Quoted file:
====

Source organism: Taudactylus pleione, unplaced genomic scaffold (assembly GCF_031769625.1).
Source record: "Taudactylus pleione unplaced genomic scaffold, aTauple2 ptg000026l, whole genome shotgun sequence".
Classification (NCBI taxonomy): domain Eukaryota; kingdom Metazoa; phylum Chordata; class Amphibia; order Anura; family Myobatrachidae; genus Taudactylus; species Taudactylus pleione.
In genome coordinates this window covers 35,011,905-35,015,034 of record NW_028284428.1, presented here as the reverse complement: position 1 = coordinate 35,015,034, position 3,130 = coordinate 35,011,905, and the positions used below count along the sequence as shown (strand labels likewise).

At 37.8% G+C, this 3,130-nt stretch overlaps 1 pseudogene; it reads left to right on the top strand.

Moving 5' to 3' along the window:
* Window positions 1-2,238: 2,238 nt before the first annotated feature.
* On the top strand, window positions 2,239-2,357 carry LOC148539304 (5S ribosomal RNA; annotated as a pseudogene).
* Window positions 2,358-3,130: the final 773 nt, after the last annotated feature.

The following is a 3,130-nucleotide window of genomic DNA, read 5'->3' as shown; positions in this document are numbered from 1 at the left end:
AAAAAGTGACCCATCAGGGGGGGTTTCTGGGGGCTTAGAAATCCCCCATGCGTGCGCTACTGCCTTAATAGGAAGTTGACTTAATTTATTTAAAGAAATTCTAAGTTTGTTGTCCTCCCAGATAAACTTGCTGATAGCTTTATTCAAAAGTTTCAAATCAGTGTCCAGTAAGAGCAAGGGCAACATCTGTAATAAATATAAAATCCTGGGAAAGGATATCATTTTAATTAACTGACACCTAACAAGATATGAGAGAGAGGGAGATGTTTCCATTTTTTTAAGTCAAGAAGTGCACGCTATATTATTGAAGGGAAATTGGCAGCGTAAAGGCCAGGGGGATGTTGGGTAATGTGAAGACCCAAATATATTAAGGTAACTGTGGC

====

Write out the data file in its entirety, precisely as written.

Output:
Source organism: Taudactylus pleione, unplaced genomic scaffold (assembly GCF_031769625.1).
Source record: "Taudactylus pleione unplaced genomic scaffold, aTauple2 ptg000026l, whole genome shotgun sequence".
Classification (NCBI taxonomy): domain Eukaryota; kingdom Metazoa; phylum Chordata; class Amphibia; order Anura; family Myobatrachidae; genus Taudactylus; species Taudactylus pleione.
In genome coordinates this window covers 35,011,905-35,015,034 of record NW_028284428.1, presented here as the reverse complement: position 1 = coordinate 35,015,034, position 3,130 = coordinate 35,011,905, and the positions used below count along the sequence as shown (strand labels likewise).

At 37.8% G+C, this 3,130-nt stretch overlaps 1 pseudogene; it reads left to right on the top strand.

Moving 5' to 3' along the window:
* Window positions 1-2,238: 2,238 nt before the first annotated feature.
* On the top strand, window positions 2,239-2,357 carry LOC148539304 (5S ribosomal RNA; annotated as a pseudogene).
* Window positions 2,358-3,130: the final 773 nt, after the last annotated feature.

The following is a 3,130-nucleotide window of genomic DNA, read 5'->3' as shown; positions in this document are numbered from 1 at the left end:
AAAAAGTGACCCATCAGGGGGGGTTTCTGGGGGCTTAGAAATCCCCCATGCGTGCGCTACTGCCTTAATAGGAAGTTGACTTAATTTATTTAAAGAAATTCTAAGTTTGTTGTCCTCCCAGATAAACTTGCTGATAGCTTTATTCAAAAGTTTCAAATCAGTGTCCAGTAAGAGCAAGGGCAACATCTGTAATAAATATAAAATCCTGGGAAAGGATATCATTTTAATTAACTGACACCTAACAAGATATGAGAGAGAGGGAGATGTTTCCATTTTTTTAAGTCAAGAAGTGCACGCTATATTATTGAAGGGAAATTGGCAGCGTAAAGGCCAGGGGGATGTTGGGTAATGTGAAGACCCAAATATATTAAGGTAACTGTGGC